Over the coming seasons, his performances were inconsistent, and his first team opportunities became more limited as Hampshire began to strengthen their squad, with the arrival of players like the South African Nic Pothas. He did make his debut in the new Twenty20 format against Sussex in the 2003 Twenty20 Cup, which was Hampshire's first Twenty20 match. Kenway further struggled for form in this new format, scoring just 134 runs at an average of 14.88 in 10 matches.[7] Come the 2005 season, Kenway played just a single first-class match, but was a member of the 2005 Cheltenham & Gloucester Trophy winning side, playing a single match in the 1st round of the competition against Shropshire.[8]

He was released at the end of the 2005 season along with Lawrence Prittipaul. Then team manager, Paul Terry, stating that "some younger players have overtaken them".[9] By the time of his release, Kenway had scored 4,382 first-class runs at an average of 29.60, with 20 half centuries and 7 centuries, with a high score of 166. In the field, he took 85 catches and made a single stumping.[10] In List A cricket, he played 109 matches for the county, scoring 2,597 runs at an average of 26.23, with 15 half centuries and 2 centuries. He took 60 catches, a more frequent keeper in one-day cricket; he made 7 stumpings.[11]

Personal life[edit]

As of December 2010, Kenway is employed by his families company, Botley Roofing. Kenway still plays cricket at club level for Totton and Eling Cricket Club in the Southern Premier Cricket League. He is married with one daughter. Kenway's brother, Richard, represented the Hampshire Cricket Board in three List A matches in the 2001 and Cheltenham & Gloucester Trophies, both of which were played in 2001.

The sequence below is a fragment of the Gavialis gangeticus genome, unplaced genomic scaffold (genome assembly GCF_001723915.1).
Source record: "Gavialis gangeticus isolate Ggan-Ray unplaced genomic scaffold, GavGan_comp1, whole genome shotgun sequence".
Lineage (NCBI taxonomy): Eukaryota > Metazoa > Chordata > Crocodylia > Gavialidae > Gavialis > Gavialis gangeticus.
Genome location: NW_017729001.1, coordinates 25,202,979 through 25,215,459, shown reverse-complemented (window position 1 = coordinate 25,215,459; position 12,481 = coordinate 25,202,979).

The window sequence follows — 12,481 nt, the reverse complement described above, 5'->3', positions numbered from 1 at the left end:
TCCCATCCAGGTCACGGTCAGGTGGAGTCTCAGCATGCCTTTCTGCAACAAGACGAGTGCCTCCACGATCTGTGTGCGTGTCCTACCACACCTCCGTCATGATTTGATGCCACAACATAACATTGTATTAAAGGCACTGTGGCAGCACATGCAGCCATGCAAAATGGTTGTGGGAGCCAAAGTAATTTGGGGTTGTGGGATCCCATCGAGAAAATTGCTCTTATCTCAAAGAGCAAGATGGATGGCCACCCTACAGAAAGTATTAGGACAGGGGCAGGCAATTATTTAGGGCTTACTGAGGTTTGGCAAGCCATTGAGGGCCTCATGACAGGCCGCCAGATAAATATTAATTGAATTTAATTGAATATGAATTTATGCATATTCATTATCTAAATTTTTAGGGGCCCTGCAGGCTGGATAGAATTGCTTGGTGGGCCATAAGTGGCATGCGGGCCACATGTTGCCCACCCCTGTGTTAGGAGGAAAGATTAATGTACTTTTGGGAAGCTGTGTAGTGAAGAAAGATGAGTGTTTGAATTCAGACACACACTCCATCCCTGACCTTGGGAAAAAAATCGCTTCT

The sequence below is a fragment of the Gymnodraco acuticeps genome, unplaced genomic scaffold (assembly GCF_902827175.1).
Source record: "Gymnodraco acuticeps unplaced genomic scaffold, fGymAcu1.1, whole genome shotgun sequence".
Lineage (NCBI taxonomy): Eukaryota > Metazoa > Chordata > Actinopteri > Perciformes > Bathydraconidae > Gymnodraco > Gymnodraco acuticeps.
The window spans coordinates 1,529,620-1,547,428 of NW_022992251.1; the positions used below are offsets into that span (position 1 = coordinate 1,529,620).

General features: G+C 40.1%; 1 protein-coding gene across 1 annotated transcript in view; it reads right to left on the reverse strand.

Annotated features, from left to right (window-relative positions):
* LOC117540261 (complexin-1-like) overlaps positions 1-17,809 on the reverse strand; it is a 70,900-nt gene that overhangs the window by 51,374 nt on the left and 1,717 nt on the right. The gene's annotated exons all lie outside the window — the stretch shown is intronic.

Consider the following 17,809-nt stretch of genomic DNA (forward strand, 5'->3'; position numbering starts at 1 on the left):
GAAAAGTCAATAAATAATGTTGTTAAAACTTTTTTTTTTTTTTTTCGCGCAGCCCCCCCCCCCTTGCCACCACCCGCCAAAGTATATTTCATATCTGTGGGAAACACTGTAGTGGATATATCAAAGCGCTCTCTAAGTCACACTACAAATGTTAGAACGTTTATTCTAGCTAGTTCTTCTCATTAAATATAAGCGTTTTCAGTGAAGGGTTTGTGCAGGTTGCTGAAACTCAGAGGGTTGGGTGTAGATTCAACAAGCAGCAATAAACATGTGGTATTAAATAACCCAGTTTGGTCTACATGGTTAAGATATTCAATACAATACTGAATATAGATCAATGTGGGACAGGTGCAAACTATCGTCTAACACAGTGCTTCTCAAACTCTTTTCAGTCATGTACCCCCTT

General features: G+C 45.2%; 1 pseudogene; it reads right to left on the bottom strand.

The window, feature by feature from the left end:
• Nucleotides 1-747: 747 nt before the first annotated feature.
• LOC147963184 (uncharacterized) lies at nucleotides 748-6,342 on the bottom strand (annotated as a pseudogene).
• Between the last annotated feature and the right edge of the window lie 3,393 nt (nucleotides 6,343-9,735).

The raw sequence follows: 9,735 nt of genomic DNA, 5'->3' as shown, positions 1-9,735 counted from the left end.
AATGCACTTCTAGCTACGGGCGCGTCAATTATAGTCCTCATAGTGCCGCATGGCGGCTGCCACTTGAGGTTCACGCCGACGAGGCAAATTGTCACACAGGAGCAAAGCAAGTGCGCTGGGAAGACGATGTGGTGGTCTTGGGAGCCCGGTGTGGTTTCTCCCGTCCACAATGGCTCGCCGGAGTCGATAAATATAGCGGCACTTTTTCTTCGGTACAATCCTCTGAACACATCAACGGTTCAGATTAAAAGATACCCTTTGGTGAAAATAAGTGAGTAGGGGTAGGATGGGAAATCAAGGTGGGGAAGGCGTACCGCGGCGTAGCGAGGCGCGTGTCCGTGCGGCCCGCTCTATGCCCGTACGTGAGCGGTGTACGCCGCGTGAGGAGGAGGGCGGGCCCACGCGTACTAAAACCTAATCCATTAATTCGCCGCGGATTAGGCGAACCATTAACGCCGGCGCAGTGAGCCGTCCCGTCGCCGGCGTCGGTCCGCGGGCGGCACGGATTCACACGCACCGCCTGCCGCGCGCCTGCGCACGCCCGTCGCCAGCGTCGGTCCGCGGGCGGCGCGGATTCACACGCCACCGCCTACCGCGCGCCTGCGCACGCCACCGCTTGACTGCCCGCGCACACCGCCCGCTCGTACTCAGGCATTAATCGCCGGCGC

1. ^ Hampshire Player of the Year 2001 Archived 24 July 2011 at the Wayback Machine.. Retrieved on 5 May 2013.
  2. ^ Derek Kenway has no regrets as he reflects on his winter with the class of 2001/02. (31 December 2010). Retrieved on 5 May 2013.
  3. ^ Hampshire v Somerset, National League 2003 (Division 2). (25 May 2003). Retrieved on 5 May 2013.
  4. ^ Hampshire v Zimbabweans, Zimbabwe in British Isles 2003. (19 June 2003). Retrieved on 5 May 2013.
  5. ^ Laybourn, Ian (2002) Kenway leaves Hampshire.
  6. ^ Warne rejoins Hants. (18 September 2002). Retrieved on 5 May 2013.
  7. ^ Twenty20 Batting and Fielding For Each Team by Derek Kenway. Retrieved on 5 May 2013.
  8. ^ Shropshire v Hampshire, Cheltenham and Gloucester Trophy 2005. (4 May 2005). Retrieved on 5 May 2013.
  9. ^ Hants release Kenway, Prittipaul. BBC News (31 August 2005). Retrieved on 5 May 2013.
  10. ^ First-class Batting and Fielding For Each Team by Derek Kenway. Retrieved on 5 May 2013.
  11. ^ List A Batting and Fielding For Each Team by Derek Kenway. Retrieved on 5 May 2013.

External links[edit]